THE CITY’s Brexit Party candidate has called for a ‘clean break’ exit from the European Union and slammed the actions of both the Conservative and Labour parties.
As the prospect of a December General Election increases, Martin Potter called for the ‘will of the people’ in the city to be enacted and for the UK to leave the European Union without a deal.
Worcester mirrored the national referendum result in 2016 with 53.7 per cent of voters backing the leave campaign while 46.3 per cent backed remain.
Mr Potter said the referendum result combined with the General Election result in the city for parties promising to deliver on the 2016 poll showed Worcester voters wished to leave the EU.
“So far this has not happened,” he said.
“Robin Walker has consistently voted for a deal which is Brexit In Name Only (BRINO). However Parliament voted three times to conclude it was a bad deal.
“Nationally, five million Labour Party voters in the referendum result have been systematically betrayed by Labour MPs who have reneged on their manifesto commitment.
The 53-year-old defended calls for a ‘clean break Brexit’ which would see the UK leave the EU without a deal and quicker than the current agreement being discussed at Westminster.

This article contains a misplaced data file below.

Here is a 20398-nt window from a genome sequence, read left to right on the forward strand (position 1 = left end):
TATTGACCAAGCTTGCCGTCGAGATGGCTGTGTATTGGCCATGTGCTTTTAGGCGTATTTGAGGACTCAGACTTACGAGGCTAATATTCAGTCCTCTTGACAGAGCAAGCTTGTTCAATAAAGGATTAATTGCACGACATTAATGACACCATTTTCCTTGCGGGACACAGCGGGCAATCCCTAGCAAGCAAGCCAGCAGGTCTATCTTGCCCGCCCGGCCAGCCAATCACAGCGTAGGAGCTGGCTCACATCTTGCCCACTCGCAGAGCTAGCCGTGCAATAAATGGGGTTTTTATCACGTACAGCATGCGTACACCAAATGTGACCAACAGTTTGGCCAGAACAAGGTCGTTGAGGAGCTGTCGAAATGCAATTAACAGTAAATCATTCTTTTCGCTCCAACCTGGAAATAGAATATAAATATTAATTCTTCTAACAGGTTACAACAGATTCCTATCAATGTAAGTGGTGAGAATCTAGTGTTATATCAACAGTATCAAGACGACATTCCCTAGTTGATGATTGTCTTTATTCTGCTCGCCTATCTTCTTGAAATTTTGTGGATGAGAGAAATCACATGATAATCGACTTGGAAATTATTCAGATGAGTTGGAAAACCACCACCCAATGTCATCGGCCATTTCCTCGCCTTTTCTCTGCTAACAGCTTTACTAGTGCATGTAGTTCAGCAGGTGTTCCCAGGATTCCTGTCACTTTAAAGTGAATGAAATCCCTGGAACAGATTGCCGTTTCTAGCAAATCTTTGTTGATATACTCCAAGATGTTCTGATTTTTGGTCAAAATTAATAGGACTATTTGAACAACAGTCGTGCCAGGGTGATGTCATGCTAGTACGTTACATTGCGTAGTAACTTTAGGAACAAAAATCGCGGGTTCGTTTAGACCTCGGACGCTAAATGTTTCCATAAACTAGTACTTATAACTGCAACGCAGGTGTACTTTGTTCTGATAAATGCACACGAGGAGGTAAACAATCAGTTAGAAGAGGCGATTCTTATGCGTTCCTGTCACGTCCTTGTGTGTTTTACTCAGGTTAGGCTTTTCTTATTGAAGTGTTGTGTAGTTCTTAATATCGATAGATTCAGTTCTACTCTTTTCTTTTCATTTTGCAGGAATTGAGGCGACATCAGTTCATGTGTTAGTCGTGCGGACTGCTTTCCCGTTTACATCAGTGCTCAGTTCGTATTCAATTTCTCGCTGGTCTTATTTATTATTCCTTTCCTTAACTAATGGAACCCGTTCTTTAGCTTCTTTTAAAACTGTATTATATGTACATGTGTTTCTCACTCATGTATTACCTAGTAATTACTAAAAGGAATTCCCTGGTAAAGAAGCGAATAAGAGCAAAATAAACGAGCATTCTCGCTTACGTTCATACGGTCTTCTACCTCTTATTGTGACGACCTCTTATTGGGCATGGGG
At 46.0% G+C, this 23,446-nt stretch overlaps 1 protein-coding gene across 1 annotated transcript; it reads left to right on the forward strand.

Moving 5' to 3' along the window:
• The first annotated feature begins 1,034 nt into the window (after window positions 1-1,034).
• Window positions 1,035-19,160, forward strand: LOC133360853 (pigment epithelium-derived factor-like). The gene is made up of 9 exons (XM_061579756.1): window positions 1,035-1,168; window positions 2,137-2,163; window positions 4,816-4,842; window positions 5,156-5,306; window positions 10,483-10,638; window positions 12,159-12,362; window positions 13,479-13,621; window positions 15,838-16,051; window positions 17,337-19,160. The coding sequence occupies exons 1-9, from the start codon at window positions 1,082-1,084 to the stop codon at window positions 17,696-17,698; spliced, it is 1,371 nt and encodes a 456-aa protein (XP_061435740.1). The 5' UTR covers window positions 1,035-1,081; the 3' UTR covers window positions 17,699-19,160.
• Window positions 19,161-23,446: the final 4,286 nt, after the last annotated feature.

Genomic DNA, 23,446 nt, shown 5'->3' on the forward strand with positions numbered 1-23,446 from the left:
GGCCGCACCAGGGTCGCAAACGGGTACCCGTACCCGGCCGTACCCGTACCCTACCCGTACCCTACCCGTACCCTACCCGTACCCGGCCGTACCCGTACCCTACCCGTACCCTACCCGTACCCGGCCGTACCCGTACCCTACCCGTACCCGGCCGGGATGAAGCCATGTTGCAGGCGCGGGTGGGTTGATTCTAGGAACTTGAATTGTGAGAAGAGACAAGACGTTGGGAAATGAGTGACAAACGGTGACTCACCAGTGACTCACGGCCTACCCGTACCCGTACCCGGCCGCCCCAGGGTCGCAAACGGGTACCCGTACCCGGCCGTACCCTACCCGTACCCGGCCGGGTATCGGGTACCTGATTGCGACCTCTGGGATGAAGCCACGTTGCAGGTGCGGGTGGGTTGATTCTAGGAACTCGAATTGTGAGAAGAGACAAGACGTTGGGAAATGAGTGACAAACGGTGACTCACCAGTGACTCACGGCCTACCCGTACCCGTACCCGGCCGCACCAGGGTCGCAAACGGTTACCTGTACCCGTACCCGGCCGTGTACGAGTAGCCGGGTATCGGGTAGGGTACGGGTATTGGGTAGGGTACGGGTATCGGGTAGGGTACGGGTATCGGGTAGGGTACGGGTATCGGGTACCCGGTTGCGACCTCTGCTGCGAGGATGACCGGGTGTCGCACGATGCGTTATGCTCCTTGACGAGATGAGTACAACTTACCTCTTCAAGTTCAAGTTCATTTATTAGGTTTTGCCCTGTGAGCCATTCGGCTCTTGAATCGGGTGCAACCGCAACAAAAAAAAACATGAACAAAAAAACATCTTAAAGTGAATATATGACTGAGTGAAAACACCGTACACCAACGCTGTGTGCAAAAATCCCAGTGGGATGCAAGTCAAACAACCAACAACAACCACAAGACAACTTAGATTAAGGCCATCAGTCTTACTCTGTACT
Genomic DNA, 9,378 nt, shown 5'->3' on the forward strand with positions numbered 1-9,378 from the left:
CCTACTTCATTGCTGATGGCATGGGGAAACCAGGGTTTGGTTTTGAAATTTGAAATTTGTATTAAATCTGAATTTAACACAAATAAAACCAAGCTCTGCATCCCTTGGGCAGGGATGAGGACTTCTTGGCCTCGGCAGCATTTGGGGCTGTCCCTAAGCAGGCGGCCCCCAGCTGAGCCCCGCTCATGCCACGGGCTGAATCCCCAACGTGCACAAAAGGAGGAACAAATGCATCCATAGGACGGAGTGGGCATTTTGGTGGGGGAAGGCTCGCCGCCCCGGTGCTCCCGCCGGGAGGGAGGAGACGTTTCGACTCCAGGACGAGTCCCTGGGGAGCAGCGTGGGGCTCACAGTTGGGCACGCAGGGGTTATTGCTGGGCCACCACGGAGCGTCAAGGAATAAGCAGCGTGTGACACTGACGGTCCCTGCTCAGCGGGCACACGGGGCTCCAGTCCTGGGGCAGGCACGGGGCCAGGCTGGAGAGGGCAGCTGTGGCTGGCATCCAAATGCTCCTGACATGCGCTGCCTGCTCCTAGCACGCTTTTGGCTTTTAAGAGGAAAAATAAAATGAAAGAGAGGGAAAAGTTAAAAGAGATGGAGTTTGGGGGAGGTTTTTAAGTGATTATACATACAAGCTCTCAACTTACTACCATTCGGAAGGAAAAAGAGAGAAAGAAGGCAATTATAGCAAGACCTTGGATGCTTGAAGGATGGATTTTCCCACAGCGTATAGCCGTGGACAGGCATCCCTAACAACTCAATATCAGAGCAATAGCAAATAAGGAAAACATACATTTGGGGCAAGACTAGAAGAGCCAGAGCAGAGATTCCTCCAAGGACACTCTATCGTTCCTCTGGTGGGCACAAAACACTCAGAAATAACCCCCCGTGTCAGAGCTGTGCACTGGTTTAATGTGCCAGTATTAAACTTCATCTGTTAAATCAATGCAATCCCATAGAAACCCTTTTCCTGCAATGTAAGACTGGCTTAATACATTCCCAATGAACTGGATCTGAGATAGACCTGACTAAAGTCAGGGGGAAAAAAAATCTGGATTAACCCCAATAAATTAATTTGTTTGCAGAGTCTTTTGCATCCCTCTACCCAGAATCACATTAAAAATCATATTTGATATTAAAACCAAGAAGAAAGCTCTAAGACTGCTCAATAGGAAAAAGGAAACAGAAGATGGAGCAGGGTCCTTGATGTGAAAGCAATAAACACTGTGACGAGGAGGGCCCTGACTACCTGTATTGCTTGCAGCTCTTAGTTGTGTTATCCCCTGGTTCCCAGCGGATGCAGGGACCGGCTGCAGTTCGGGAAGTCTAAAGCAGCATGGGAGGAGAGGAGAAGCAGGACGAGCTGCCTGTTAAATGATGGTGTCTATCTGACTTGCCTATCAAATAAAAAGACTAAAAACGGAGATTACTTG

Overnight, all the laws and regulations which have governed the relationship between the UK and the rest of the EU for nearly half a century would disappear.
But despite the potential upheaval, Mr Potter stressed the positives of such a move.
“A clean-break Brexit would allow Worcester’s and Britain’s interests to take priority, in order to build our markets worldwide and build our wealth for future generations.
The chartered accountant has more than 25 years’ business experience both in the UK, the EU and in non-EU Europe, both in finance and general management.
He currently divides his time between the UK and Ukraine, where his wife Lisa is the director of an agricultural business.
His parents come from Worcester and are now retired there, having recently celebrated their 60th wedding anniversary.
The campaign will not be Mr Potter’s first foray into a general election campaign as he stood as the Conservative candidate in Chesterfield against Tony Benn in 1997.
He left the Conservative Party after nearly 20 years in 2003 and remained politically homeless until he joined the Brexit Party earlier this year.
A staunch critic of the European Union, Mr Potter opposed Britain’s entry into the ERM and the single European Act of 1986 which paved the way for the country’s entry to the single market in 1993.